“There are still some days where I find myself filling out spreadsheets, looking at finances and thinking, ‘Oh God, why am I doing this?’” she explains. “But anytime I get to talk to people, at a fair or a farmers market or some kind of cultural or foodie event, that’s it. That’s what I love.”
Beauchamp says she can remember many of her customers clearly because she enjoys that momentary bond so much.
“A lot of women will stop by and talk to me, saying they can’t handle spicy stuff, but they always have a man in their lives who’s going to love it. Once, I talked to a man who said his wife was the one who loved spicy foods, and I just—I love the idea of him taking my food home to this little firecracker of a woman,” she says.
As Beauchamp points out, not everyone has the palate for pikliz. The pickled delight may enhance cuisine from every culture, but she warns that the stuff packs a punch. She recalls one customer in particular, a self-proclaimed spice lover, who was certain she could handle a big bite of the spread. Beauchamp asked the woman to go easy, explaining that her wares weren’t for the spice-adverse. The incident ended with the woman, mouth aflame, apologizing in tears, and it inspired Beauchamp to start decorating her table with habanero peppers in an effort to illustrate how spicy the sauce is.
Beauchamp’s blog, available at thecraicandblonde.com, is a treasure trove of cross-cultural recipes in which pikliz do well. Eventually, she hopes to expand her product line to include more than the two flavors that are available now. More than that, she plans to add a cultural and social component to the mix and says she’d like to donate a portion of her proceeds to a nonprofit. Being involved in the community is important to Beauchamp, who believes that people and food are inherently intertwined.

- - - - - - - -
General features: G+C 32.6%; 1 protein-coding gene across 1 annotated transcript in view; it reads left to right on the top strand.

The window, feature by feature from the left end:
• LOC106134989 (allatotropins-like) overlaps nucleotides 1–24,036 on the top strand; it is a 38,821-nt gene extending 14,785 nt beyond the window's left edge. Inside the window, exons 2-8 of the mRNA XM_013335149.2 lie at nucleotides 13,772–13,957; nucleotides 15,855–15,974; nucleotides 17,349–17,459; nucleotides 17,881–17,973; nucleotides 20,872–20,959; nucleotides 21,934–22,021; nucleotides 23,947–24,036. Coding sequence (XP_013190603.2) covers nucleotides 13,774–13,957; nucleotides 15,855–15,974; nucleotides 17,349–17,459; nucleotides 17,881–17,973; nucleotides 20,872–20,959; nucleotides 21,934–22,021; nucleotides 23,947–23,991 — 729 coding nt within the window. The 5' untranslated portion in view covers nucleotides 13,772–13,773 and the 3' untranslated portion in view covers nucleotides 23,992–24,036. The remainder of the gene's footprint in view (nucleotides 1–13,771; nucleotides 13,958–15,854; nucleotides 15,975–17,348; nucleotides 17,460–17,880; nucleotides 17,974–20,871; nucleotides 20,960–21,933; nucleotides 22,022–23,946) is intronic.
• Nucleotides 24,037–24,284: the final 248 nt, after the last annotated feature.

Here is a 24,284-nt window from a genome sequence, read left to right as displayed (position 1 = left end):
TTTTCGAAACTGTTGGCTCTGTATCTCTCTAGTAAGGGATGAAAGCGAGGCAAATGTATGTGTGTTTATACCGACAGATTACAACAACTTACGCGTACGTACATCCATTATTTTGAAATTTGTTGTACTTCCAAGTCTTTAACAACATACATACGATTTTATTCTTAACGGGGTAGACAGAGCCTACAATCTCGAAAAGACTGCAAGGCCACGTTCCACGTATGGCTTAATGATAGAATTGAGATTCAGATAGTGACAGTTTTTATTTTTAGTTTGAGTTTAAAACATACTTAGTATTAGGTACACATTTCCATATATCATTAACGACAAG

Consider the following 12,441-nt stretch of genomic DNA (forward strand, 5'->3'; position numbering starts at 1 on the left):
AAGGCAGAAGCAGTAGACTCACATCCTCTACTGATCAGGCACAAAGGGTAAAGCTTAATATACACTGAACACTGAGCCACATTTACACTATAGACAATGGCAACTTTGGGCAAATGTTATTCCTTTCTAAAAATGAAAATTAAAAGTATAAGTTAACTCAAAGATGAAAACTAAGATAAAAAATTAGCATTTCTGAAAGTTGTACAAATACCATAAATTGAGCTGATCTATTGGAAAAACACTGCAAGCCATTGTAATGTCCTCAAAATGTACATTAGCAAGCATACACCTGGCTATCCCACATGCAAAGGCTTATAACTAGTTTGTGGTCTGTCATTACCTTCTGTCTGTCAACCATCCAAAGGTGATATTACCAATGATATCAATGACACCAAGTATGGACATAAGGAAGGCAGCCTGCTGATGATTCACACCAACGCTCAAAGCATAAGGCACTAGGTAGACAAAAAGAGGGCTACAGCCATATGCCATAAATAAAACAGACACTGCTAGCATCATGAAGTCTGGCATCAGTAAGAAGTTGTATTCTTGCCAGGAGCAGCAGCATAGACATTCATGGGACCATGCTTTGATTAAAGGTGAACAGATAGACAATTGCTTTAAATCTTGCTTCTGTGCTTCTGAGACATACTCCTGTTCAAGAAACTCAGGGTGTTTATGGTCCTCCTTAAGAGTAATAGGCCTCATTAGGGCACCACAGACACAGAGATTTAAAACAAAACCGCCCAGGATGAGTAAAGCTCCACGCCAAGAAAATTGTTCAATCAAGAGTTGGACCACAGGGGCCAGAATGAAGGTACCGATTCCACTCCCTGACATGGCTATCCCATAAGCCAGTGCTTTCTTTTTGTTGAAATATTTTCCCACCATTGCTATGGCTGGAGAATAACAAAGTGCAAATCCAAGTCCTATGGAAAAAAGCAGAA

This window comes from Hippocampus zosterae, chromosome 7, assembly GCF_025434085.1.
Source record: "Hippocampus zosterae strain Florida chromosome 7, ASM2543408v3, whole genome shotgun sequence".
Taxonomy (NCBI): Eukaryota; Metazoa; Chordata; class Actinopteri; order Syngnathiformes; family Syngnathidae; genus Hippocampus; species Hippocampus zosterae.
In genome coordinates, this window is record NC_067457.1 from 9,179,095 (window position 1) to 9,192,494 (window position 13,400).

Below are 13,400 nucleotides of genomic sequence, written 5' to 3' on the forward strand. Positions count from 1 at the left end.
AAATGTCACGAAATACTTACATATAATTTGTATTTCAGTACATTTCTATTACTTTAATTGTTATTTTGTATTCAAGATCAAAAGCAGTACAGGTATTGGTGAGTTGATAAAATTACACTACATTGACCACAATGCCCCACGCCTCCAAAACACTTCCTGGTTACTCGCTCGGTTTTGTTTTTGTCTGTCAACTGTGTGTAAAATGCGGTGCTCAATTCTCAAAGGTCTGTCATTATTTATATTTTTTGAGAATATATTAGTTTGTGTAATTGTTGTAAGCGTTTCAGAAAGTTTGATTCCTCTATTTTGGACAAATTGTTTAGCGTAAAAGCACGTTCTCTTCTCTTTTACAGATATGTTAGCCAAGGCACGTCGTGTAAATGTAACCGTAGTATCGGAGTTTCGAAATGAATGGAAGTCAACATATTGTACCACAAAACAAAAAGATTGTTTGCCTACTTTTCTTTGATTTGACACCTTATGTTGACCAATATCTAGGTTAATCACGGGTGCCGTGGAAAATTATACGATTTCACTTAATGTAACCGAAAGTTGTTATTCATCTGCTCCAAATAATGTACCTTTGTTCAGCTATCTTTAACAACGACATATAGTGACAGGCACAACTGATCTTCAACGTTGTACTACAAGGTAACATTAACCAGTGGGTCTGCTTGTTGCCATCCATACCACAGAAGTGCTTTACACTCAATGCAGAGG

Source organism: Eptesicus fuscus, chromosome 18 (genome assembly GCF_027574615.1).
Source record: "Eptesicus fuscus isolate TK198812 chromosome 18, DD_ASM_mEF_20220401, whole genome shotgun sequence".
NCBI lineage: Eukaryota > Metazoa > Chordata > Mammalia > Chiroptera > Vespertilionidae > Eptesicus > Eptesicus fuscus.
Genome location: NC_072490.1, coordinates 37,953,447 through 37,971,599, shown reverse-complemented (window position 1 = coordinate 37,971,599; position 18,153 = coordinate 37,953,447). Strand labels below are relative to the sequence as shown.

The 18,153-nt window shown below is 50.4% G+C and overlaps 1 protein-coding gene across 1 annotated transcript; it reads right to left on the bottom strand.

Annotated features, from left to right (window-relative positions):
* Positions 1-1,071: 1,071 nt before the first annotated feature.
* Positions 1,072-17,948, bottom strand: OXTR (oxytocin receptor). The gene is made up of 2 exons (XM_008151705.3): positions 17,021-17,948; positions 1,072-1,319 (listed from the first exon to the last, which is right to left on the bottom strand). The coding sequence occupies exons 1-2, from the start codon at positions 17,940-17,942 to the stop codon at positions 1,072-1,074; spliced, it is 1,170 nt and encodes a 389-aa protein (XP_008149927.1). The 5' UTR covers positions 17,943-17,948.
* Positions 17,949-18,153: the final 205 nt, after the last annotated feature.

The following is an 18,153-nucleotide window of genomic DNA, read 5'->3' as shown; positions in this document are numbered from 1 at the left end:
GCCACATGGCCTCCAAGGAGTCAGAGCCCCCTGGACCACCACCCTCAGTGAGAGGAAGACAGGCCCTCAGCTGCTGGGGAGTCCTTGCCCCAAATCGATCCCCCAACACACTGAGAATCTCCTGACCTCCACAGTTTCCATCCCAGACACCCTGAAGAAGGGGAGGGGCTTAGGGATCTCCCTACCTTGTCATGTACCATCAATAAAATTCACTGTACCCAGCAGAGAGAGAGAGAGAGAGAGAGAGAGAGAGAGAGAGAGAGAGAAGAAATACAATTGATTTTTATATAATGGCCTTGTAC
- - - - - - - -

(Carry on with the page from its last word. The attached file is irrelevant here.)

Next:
“I’ve found that the culture and management in this area are wonderful. If I ever need help with something, people are interested in getting involved, whether it’s in packaging or in making connections for business opportunities,” she says. Beauchamp has crossed paths with other entrepreneurs, restauranteurs and even DIY Cantabrigians interested in pickling and preservatives just by attending local events like Formaggio Kitchen’s barbecues.
And even if some tasters can’t handle the heat, Beauchamp believes the growing popularity of her pikliz demonstrates an innate curiosity in the city. “Everyone knows there are many of us—Haitians—around Boston. Haitians aren’t really my [target] demographic,” Beauchamp says, “because they have pikliz on their shelves already, at home. Our moms made it.” Instead, Beauchamp says she makes food for the culinarily adventurous: empty nesters who want to experiment with unfamiliar kinds of cuisine, creative types who are looking to bring their imaginative flair to the kitchen and young people who are hungry for more—for something different.
“Those are my favorite,” she says. “You can add Haitian flavor to dishes you already make. It’s just so easy to blend cultural experiences that way, through food.”
[This story originally appeared in our November/December print edition, which can be found at more than 100 pick up spots throughout the area.]